Image by Sandra Henri Photography
Between the bushfires, and now COVID-19; wow this year is teaching us to live with uncertainty.
Yet like in our personal lives, chaos can bring about much needed change. Within the vacuum of the unknown, there is a realignment at work. It seems no co-incidence that our forced slowing down is also what our Earth has been calling for.
So how do we proceed, as couples getting married and as wedding professionals? We explore some ideas around wedding planning in these crazy times, ones that will reduce stress right now, and withstand the bumps in the road yet to come.
Image by Lina Hayes
Woohoo, you’ve always wanted a smaller wedding, and now you have the perfect excuse! You have the option to downsize your wedding to only include guests that are close to you.
Perhaps you’re an introvert, and the thought of saying your vows in front of 150 guests is overwhelming, or you want more time to spend with each guest at your wedding. You don’t have to invite that cousin that you haven’t spoken to in 10 years if it doesn’t feel right. Downsizing means you will have less people to manage, and more time to spend with just your partner on the day too.
Image by White Lane Studio
Eloping gives you the freedom to create the best day from when you wake up to when you go to sleep.
An elopement can involve just you and your partner, or it can include your witnesses too. Hire a little holiday rental, hike your way to an isolated place, or just soak in the calm of being in nature. You aren’t limited by wedding venues and their availability, and you can choose any month and day of the week. Your day is flexible (no scheduled to the minute hectic timelines here!) and you can spend the day doing the activities you enjoy in a place that you love. Then plan a relaxed party later on to celebrate with friends and family (this is a great opportunity to share your elopement photos with them too).
Super easy to organise and you can plan it within a months notice. Your wilderness wedding awaits…
Image by Lina Hayes
Local all the way
Destination weddings where every guests flies in for the experience, are not only a carbon footprint blow out, but also so uncertain at times like this. Instead consider a local venue that can accomodate you all such as Crystal Water Eco Village or others in our Eco-Ethical Wedding Directory.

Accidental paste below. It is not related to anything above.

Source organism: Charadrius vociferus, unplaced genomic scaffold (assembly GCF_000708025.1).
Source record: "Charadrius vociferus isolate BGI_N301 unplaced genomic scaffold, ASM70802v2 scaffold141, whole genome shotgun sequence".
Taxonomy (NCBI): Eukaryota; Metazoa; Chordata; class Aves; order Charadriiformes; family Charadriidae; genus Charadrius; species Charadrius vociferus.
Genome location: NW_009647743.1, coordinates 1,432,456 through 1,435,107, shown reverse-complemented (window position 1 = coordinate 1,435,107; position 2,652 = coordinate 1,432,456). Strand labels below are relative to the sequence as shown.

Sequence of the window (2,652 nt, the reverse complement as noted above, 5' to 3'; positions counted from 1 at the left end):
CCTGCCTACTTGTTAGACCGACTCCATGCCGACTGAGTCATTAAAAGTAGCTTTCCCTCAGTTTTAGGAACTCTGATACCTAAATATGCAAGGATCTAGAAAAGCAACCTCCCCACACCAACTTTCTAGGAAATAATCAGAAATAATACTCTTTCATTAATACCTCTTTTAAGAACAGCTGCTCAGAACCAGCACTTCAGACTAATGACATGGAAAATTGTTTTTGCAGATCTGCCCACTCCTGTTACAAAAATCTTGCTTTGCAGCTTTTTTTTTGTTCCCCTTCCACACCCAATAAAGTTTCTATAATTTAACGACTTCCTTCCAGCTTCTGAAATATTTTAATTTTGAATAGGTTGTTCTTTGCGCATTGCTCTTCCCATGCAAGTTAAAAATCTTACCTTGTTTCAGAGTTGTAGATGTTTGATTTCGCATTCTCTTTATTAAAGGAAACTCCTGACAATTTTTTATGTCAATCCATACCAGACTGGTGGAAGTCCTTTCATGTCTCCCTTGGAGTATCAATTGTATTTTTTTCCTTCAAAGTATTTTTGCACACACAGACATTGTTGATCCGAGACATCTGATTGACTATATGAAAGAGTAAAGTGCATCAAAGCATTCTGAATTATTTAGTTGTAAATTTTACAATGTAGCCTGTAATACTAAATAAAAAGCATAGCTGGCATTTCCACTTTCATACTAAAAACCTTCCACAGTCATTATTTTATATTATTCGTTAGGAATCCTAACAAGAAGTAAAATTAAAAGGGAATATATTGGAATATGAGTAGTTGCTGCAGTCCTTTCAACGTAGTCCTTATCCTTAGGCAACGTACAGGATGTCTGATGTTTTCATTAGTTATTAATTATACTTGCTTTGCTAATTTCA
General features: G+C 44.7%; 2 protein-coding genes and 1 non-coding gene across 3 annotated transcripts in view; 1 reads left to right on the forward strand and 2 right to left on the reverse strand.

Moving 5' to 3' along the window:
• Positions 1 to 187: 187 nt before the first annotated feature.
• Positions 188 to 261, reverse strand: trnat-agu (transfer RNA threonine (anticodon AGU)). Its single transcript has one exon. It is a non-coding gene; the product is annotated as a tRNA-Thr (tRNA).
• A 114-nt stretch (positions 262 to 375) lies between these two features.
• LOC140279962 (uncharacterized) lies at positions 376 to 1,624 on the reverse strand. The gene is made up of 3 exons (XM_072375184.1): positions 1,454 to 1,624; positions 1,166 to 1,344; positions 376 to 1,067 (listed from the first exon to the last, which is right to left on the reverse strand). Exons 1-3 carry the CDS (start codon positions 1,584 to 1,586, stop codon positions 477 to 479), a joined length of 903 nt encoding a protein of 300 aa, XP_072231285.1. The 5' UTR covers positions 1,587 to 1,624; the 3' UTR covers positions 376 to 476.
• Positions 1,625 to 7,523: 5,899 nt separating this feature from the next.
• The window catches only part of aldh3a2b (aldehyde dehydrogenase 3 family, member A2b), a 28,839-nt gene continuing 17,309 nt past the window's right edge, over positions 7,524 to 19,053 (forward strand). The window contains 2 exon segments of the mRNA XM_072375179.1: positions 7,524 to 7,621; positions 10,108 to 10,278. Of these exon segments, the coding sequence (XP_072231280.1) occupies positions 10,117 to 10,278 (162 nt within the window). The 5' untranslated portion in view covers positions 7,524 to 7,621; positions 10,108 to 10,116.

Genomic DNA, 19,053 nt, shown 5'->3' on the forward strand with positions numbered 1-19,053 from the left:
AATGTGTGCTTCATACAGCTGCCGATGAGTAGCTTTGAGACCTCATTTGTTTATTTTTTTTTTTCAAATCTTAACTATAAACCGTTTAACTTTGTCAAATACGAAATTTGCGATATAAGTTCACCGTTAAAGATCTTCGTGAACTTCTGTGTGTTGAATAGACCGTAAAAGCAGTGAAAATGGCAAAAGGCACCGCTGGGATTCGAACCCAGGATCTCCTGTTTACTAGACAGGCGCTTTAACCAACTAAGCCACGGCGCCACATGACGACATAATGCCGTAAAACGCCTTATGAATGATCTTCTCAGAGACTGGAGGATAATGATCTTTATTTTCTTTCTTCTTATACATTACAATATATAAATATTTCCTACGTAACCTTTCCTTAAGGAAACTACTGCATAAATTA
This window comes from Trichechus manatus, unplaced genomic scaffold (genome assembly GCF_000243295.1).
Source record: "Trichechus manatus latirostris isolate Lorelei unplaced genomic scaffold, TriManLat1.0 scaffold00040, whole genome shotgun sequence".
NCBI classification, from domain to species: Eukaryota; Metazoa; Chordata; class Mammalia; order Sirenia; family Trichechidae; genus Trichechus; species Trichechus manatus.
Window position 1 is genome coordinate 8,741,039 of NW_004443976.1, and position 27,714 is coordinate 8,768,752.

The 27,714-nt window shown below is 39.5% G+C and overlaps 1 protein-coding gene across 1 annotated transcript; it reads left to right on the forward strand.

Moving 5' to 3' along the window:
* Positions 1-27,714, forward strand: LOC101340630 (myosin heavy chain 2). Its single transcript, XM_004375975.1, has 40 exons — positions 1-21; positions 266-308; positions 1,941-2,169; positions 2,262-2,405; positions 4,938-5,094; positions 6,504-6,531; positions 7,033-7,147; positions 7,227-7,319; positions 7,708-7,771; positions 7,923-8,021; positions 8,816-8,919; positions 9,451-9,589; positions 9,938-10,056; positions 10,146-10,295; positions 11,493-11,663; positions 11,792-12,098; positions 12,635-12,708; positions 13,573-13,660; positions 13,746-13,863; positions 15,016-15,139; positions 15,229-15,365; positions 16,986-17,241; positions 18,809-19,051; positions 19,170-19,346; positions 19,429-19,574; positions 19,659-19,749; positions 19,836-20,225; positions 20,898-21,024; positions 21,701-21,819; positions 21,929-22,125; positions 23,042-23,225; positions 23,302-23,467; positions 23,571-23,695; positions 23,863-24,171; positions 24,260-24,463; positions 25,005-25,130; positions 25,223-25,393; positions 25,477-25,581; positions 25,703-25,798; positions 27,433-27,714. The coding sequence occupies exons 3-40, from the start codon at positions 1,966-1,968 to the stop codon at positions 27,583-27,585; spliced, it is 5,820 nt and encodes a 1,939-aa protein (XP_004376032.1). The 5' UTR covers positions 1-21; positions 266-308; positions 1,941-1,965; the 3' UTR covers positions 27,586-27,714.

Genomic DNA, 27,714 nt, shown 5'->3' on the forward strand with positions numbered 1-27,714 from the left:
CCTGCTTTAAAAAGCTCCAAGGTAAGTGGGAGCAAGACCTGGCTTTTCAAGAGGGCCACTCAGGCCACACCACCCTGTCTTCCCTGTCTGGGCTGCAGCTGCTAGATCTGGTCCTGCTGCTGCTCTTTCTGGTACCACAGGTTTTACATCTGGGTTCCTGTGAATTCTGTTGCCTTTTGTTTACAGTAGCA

There are small businesses and sole traders who are all in need of work right within your local area, so let’s support them. Kinda like a 100 mile diet, but for weddings!
Image by Aimee Catt
In perhaps what is synchronicity, making eco-friendly wedding choices will not only benefit our Earth but are also lower risk. Simple, homemade, pre-loved and locally grown are all our friends right now. For our complete kit of eco-ethical wedding guidance, check out our Mindfully Wed E-Guide.
After the storm
Hospitality and tourism have been hit hard and will need our support once things settle down. An elopement or micro wedding getaway in our very own country will ease your stress, and better still, you can officially go on holiday for a good cause!
Images by Lina Hayes
Or how about a roving dinner to support local restaurants? Small Wedding Trails share this fabulous idea;
“Progressive dinners were a thing in the 70’s & 80’s. It was the hallmark of a great night out when our parents were young. You would visit a different location for each meal, entree, main, desert. These adventurous night outs were cost effective and no one was lumped with all the cleaning up of a conventional dinner party.
Alternatively a progressive wedding party could look like; Ceremony (immediate family & wedding party), drinks (wedding party & work mates), entree & main (extended family), desert (family & friends). Imagine getting see everyone, visiting multiple fun venues and continuing to support a broad range of businesses.”
Image by Lina Hayes
We’ll wrap this up with some very wise words from Philosopher and Writer Alain Le Botton:
“For much of history, the status quo is made to feel impregnable. Nothing new can be tried; every provocative idea is to be batted away; this is the way we’ve always done it and always will. Visionary thoughts for reorganising society, for amending our ways of working, earning, loving or nursing ourselves, are made to feel outlandish and impractical; the current state is inviolable. Except, of course, it isn’t. Crises reveal that – under sufficient pressure, and with the imaginative restlessness bred by necessity – pretty much everything is up for being rethought: the money supply, the education system, the hospital service, community support, entertainment, leisure, love. We might live wholly differently and in some ways, far more fruitfully, joyfully, kindly and efficiently. We have over the years learnt everything we need to know about stagnation; we have a chance, once the storm has abated, to remember possibility.”
Much love, from Team Less.